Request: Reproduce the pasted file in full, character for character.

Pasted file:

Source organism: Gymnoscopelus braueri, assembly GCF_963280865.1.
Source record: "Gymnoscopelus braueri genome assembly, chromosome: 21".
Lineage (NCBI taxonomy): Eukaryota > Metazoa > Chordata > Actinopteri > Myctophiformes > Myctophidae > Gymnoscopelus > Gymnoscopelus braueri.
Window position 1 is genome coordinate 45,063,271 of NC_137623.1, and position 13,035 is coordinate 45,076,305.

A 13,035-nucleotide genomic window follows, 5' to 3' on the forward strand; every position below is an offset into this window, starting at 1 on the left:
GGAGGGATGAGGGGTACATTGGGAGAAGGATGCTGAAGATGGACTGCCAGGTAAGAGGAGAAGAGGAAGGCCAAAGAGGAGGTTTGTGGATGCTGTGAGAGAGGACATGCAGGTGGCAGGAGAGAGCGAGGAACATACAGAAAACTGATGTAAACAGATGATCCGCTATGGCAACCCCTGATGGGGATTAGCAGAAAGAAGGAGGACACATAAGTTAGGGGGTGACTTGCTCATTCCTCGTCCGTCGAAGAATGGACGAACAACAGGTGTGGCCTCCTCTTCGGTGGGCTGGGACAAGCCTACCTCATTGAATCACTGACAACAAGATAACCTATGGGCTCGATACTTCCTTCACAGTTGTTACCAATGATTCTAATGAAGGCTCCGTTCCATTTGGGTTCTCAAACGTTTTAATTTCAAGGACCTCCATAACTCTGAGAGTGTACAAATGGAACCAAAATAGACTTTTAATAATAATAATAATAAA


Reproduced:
Source organism: Gymnoscopelus braueri, assembly GCF_963280865.1.
Source record: "Gymnoscopelus braueri genome assembly, chromosome: 21".
Lineage (NCBI taxonomy): Eukaryota > Metazoa > Chordata > Actinopteri > Myctophiformes > Myctophidae > Gymnoscopelus > Gymnoscopelus braueri.
Window position 1 is genome coordinate 45,063,271 of NC_137623.1, and position 13,035 is coordinate 45,076,305.

A 13,035-nucleotide genomic window follows, 5' to 3' on the forward strand; every position below is an offset into this window, starting at 1 on the left:
GGAGGGATGAGGGGTACATTGGGAGAAGGATGCTGAAGATGGACTGCCAGGTAAGAGGAGAAGAGGAAGGCCAAAGAGGAGGTTTGTGGATGCTGTGAGAGAGGACATGCAGGTGGCAGGAGAGAGCGAGGAACATACAGAAAACTGATGTAAACAGATGATCCGCTATGGCAACCCCTGATGGGGATTAGCAGAAAGAAGGAGGACACATAAGTTAGGGGGTGACTTGCTCATTCCTCGTCCGTCGAAGAATGGACGAACAACAGGTGTGGCCTCCTCTTCGGTGGGCTGGGACAAGCCTACCTCATTGAATCACTGACAACAAGATAACCTATGGGCTCGATACTTCCTTCACAGTTGTTACCAATGATTCTAATGAAGGCTCCGTTCCATTTGGGTTCTCAAACGTTTTAATTTCAAGGACCTCCATAACTCTGAGAGTGTACAAATGGAACCAAAATAGACTTTTAATAATAATAATAATAAA